Again, Derek emphasises that the organisation’s primary goal is to befriend rough sleepers, not to be ‘heroes’ and ‘save’ them. This point is stressed during the briefings before the volunteers set off on their night rounds.

“It’s about offering them what they need, not what you think they need. We’re not here to go into their lives and tell them to change. They don’t need your pity. That’s why it’s important to hear their stories first.”

Growing through volunteer work in Singapore

Derek was 16-years-old when he volunteered for the first time. He was a shy, reticent boy who kept to himself. After his O-levels, he prepared meals and packed food for the low-income and underprivileged elderly groups at Willing Hearts for a few months. He realised he had found a meaningful and enjoyable way to spend his spare time.

Over the years, Derek progressively volunteered with a variety of groups and his confidence grew. Through volunteering, he became a self-assured, empathetic young man who was comfortable speaking to anyone.

Eventually, he focused on Homeless Hearts of Singapore as he felt the group’s vision was especially significant and aligned with his volunteering goals.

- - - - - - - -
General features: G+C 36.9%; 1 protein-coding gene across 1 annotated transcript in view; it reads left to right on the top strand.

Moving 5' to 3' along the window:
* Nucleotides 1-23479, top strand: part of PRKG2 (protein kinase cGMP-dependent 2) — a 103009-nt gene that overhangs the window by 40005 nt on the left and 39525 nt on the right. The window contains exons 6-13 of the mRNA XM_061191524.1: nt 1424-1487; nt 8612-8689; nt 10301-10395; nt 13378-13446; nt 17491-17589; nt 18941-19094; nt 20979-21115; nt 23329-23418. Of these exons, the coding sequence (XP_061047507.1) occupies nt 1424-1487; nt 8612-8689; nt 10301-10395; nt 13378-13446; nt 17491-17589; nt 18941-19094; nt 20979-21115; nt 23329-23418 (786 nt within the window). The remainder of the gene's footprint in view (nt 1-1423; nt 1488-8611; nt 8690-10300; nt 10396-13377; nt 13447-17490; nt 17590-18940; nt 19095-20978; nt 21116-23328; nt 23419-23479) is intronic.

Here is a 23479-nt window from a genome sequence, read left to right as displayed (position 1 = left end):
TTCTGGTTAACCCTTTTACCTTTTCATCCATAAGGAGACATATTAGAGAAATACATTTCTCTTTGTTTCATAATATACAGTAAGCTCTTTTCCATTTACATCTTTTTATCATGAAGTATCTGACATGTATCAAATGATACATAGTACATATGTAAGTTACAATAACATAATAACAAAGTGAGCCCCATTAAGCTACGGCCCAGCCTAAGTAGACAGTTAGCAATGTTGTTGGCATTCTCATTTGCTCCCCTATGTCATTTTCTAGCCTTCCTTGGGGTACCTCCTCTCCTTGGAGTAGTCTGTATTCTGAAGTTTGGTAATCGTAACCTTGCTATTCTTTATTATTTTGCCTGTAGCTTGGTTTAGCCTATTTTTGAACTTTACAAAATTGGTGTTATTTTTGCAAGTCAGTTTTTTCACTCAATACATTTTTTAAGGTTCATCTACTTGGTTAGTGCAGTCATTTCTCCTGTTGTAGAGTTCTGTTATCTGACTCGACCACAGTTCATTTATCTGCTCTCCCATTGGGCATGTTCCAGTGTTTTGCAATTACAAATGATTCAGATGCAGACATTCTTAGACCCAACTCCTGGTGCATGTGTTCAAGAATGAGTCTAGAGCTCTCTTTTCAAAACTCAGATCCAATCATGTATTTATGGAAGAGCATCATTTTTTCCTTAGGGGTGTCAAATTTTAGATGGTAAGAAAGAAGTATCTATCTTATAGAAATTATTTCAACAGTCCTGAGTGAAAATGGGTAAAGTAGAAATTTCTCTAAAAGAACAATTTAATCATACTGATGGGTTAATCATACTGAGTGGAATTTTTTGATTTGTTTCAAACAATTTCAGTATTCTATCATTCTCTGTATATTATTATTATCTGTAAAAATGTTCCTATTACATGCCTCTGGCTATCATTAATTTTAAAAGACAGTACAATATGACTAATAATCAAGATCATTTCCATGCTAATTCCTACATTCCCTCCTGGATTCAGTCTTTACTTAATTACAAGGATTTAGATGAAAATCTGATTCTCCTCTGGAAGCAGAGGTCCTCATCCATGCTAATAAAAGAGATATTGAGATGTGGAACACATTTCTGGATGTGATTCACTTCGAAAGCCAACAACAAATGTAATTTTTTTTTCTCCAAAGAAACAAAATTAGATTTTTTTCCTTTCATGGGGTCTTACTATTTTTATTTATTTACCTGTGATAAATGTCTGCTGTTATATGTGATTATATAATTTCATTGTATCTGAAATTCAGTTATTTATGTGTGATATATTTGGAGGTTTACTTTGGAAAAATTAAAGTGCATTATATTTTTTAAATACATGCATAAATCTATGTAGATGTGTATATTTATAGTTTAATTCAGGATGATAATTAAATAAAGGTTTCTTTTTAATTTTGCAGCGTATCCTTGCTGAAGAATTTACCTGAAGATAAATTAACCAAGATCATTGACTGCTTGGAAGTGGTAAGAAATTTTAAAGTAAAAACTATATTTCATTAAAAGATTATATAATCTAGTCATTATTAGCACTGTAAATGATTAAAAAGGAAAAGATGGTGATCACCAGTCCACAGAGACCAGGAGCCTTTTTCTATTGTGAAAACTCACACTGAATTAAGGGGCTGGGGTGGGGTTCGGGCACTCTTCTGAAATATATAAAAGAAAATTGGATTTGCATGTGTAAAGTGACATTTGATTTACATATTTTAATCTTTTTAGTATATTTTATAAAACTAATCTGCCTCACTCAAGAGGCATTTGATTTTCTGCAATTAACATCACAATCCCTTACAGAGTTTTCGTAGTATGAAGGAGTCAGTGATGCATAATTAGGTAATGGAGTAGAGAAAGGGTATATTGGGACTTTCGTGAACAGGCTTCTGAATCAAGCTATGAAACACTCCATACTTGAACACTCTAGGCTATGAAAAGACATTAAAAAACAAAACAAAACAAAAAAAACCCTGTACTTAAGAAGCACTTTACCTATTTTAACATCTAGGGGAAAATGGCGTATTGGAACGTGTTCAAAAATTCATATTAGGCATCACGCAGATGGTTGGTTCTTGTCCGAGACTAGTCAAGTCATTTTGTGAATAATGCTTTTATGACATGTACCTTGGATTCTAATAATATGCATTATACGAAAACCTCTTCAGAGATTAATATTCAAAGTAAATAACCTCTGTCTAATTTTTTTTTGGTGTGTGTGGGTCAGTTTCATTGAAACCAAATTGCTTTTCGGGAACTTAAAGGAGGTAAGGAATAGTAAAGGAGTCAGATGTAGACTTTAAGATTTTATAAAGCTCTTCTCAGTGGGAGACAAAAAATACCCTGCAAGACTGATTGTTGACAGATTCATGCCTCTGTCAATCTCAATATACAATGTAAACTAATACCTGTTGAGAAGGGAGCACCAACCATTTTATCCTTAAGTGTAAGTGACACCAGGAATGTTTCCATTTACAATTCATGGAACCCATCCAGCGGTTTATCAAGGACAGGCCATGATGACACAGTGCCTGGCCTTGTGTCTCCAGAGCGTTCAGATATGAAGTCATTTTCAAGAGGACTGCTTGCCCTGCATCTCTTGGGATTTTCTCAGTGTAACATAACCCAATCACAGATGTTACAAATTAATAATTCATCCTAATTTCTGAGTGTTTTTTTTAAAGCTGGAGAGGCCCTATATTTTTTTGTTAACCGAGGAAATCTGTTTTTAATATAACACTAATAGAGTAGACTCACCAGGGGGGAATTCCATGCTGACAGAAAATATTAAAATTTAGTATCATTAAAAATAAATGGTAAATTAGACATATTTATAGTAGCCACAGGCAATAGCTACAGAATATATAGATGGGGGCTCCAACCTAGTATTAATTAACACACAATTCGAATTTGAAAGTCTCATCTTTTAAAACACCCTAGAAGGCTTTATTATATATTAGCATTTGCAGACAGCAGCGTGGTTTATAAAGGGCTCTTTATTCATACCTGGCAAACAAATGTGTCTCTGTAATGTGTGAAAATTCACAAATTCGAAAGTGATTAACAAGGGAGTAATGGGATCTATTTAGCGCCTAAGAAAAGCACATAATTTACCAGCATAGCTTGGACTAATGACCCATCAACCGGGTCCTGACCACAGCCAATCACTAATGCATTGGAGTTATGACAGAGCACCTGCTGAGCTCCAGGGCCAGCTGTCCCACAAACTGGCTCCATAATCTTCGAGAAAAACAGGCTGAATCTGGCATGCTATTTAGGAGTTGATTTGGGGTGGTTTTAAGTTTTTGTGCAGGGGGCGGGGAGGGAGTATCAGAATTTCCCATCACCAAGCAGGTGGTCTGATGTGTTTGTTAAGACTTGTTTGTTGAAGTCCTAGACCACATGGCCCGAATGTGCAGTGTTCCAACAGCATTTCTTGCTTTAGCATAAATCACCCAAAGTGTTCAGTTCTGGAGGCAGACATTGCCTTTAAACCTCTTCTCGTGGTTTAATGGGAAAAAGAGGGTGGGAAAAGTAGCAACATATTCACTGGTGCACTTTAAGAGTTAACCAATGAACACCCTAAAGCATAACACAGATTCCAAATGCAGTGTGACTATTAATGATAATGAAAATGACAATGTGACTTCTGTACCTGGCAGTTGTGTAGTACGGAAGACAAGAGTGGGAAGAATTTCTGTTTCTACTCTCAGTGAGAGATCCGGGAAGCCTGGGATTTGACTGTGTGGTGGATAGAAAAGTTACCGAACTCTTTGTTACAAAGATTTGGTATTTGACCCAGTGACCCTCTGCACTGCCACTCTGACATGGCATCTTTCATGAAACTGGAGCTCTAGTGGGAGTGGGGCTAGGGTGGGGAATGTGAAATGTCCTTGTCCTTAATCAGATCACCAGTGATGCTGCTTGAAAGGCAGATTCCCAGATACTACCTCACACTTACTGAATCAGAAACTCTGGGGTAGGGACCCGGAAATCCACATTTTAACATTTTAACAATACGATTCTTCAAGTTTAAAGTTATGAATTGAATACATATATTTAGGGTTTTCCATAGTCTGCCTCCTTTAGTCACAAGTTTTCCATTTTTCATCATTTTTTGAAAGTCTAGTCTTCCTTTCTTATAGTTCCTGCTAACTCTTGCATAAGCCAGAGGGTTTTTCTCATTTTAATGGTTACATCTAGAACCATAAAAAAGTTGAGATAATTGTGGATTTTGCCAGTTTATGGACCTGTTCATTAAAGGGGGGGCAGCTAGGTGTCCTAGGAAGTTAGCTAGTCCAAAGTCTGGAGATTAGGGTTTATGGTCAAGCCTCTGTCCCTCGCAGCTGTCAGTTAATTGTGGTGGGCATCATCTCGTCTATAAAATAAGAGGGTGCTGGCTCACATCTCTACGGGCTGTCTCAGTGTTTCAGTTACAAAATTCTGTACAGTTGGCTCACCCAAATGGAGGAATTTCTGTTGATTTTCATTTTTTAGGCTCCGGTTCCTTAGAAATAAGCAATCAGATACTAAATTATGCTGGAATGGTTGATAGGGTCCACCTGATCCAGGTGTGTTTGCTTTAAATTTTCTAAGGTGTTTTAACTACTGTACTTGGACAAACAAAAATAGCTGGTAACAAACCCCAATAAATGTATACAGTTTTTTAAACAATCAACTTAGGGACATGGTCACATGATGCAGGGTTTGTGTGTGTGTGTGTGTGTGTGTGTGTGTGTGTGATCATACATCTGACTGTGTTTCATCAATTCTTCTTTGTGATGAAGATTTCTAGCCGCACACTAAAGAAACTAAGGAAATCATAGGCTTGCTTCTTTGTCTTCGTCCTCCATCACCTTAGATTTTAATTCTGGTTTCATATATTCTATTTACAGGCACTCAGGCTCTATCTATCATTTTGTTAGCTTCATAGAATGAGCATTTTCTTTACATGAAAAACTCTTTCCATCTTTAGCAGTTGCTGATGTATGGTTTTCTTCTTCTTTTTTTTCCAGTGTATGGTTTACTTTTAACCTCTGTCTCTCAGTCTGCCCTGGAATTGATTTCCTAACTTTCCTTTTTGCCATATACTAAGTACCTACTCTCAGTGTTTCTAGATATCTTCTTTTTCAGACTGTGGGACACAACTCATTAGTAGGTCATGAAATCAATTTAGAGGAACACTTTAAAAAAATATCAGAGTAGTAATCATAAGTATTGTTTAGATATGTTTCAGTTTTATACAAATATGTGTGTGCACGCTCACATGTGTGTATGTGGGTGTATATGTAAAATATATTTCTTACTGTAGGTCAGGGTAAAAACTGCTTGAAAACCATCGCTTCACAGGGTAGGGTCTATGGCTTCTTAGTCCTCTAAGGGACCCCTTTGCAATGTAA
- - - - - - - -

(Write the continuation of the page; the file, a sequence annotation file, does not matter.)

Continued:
“There is an emphasis on befriending the people you help and building a relationship with them. Seeing them as [homeless] friends puts us on an equal footing rather than helper and helpee. Because when you volunteer, you don’t just give, you receive and grow too [by learning] from other people from other walks of life.

“Normally, our homeless friends come back to the same spot. But sometimes, our homeless friends suddenly disappear. It’s like when one of your friends suddenly MIA (missing in action); you’re worried about their safety and wonder if they’re okay. Personally, I feel sad ah. But I comfort myself knowing that we’ve had a friendship and journeyed together [in life].

“A common stereotype is that [rough sleepers] are people with problems, but that’s not always true. I always say homelessness is not a problem to be solved, but people to be loved.”

Helping persons who are homeless in Singapore

In our society, there is stigma and a lack of awareness as to what causes homelessness. Rough sleepers are excluded from mainstream society and seen as a nuisance. However, this creates a catch-22 situation.

Derek counters that many of their homeless friends end up as rough sleepers because they lack relationships; they don’t have enough social support and resources to draw upon. To help rough sleepers in Singapore, we need to see them first as people and part of our community. They deserve to have friends and to be loved.

If you see a rough sleeper in your neighbourhood, Derek encourages you to have a conversation with them. Staring at them or calling the police doesn’t do anything except scare them off and make them uncomfortable.

Should you wish to approach them, remember they have autonomy and try not to be too eager to help. Don’t take pictures or videos of them without their permission.

By posting their photos onto the internet, you’re revealing their whereabouts to the public and compromising their safety. Ultimately, respect their space and genuinely offer your friendship.